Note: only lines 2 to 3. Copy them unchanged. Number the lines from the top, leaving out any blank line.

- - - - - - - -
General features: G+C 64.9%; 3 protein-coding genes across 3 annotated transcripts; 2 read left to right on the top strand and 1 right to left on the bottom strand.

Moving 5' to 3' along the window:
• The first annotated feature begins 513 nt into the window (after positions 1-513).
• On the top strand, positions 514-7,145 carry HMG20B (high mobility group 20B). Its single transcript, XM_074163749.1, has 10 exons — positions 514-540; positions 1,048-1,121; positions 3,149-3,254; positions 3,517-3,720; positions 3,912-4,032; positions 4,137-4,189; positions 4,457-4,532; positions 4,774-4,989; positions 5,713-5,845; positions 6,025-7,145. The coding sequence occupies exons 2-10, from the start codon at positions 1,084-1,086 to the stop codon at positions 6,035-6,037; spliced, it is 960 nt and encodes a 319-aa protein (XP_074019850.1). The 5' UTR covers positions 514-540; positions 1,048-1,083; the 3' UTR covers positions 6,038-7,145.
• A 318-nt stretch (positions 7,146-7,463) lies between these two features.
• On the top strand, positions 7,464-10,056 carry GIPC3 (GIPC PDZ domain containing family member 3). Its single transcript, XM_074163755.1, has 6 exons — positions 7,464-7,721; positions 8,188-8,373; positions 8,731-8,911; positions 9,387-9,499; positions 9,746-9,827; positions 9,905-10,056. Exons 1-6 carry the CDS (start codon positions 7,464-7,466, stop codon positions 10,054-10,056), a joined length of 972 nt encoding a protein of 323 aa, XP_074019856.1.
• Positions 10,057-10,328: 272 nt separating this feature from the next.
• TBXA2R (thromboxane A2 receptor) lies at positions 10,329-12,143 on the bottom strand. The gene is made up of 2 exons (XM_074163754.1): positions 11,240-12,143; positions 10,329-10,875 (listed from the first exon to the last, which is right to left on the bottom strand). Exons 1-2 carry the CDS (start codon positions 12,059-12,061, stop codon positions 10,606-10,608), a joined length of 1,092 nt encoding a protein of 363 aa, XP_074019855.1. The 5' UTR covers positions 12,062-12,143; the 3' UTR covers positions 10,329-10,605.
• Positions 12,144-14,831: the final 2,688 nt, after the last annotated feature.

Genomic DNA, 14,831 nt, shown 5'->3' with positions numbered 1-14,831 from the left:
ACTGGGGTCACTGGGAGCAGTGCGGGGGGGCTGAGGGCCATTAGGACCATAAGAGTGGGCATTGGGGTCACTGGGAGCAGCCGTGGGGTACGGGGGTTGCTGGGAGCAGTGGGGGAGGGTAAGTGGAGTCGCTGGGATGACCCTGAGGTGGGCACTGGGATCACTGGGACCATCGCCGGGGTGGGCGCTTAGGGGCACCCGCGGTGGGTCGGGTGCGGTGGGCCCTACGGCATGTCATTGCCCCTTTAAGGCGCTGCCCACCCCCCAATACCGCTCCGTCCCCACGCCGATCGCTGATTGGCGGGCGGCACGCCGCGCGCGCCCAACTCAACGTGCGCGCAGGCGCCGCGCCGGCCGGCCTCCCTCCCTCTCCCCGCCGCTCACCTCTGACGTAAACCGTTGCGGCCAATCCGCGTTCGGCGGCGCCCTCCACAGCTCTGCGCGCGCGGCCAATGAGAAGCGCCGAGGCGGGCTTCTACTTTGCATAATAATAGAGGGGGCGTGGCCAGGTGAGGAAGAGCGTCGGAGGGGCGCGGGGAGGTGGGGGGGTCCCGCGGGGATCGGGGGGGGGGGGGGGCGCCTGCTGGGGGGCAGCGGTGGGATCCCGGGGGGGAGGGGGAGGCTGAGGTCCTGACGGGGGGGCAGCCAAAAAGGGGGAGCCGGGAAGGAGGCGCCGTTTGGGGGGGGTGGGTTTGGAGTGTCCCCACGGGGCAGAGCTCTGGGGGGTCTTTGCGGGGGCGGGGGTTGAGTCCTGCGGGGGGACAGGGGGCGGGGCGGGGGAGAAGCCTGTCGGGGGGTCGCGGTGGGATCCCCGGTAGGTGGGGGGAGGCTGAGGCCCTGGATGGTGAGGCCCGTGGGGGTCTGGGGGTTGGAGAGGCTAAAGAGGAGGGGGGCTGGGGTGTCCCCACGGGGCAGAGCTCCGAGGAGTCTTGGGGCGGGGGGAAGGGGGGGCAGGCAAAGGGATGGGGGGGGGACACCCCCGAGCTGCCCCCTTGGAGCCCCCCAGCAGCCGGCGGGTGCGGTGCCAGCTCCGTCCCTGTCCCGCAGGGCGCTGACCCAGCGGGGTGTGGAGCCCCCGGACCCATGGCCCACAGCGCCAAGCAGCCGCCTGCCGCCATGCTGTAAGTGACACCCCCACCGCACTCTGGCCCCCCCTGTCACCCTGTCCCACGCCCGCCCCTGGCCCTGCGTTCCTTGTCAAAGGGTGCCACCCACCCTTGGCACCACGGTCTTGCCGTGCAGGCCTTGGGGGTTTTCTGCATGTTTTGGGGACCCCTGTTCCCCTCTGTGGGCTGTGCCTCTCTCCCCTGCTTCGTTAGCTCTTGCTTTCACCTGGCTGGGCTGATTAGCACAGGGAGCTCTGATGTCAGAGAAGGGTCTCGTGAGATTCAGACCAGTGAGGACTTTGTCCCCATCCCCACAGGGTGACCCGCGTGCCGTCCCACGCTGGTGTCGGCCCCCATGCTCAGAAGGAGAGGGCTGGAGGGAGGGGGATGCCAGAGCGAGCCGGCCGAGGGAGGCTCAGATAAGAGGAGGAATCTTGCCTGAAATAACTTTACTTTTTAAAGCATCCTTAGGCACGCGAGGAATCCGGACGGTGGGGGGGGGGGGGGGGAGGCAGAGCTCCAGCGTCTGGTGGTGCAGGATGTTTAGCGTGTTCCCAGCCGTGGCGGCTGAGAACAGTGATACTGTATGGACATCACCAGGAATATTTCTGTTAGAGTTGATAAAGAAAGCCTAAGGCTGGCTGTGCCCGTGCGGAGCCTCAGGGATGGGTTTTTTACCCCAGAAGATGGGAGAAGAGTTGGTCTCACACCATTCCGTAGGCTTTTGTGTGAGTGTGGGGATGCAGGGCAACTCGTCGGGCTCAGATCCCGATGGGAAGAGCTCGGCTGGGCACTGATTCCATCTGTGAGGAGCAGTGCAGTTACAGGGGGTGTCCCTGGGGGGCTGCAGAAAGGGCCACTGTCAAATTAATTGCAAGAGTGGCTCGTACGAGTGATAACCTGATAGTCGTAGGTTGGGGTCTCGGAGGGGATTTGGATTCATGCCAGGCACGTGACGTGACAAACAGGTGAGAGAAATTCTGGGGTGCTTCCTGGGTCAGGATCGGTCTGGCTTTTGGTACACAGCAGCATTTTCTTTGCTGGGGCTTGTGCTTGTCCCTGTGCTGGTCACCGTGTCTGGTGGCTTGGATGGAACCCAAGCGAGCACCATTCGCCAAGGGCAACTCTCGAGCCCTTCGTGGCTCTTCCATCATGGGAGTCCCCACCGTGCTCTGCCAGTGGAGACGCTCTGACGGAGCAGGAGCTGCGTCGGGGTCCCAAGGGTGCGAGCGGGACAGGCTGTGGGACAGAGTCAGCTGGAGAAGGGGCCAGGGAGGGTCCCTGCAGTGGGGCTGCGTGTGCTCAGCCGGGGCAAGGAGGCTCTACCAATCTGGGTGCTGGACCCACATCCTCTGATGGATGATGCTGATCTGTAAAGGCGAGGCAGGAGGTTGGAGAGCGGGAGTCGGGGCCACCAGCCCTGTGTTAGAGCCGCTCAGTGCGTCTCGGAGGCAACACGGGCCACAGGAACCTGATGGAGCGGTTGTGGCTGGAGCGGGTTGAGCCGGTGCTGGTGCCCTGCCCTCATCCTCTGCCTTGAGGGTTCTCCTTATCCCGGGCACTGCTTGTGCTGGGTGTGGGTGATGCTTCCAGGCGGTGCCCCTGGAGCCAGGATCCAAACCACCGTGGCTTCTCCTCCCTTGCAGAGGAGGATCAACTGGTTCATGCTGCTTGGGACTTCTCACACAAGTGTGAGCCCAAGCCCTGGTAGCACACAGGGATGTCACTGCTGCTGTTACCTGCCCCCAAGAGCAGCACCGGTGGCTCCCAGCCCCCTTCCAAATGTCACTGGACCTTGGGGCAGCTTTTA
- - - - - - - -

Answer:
Moving 5' to 3' along the window:
• The first annotated feature begins 513 nt into the window (after positions 1-513).